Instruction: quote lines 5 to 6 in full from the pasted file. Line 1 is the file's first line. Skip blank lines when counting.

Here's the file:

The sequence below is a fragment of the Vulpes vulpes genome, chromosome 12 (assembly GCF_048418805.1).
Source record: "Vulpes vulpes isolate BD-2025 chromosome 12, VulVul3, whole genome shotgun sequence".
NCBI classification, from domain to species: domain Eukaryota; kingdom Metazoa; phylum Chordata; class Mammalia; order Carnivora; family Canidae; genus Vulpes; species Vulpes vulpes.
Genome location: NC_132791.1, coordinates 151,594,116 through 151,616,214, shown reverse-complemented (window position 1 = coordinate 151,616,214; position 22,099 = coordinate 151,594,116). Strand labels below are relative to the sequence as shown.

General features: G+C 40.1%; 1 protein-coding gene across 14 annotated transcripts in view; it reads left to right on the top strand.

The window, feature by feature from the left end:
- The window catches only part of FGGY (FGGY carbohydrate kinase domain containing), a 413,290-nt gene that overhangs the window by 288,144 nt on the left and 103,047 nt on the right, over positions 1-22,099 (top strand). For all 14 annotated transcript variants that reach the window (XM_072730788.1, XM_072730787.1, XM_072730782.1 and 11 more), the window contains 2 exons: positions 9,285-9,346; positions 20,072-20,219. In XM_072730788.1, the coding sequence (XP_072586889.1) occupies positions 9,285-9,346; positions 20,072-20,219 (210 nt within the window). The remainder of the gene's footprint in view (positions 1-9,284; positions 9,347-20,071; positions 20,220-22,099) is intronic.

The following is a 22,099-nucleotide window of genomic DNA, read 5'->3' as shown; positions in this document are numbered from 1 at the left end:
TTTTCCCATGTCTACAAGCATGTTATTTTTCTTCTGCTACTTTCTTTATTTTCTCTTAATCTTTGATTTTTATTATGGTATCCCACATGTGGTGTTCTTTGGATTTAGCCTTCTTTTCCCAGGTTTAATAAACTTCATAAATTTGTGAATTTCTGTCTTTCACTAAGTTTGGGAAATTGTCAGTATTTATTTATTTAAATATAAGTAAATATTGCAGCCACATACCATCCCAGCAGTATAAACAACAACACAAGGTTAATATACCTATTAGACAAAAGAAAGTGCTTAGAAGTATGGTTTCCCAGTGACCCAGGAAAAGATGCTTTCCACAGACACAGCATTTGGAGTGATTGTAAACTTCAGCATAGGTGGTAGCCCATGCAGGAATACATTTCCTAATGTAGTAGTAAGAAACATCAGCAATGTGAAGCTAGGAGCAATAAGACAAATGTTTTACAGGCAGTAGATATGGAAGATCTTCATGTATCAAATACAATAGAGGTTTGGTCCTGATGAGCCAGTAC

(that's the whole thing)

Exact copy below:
General features: G+C 40.1%; 1 protein-coding gene across 14 annotated transcripts in view; it reads left to right on the top strand.

The window, feature by feature from the left end: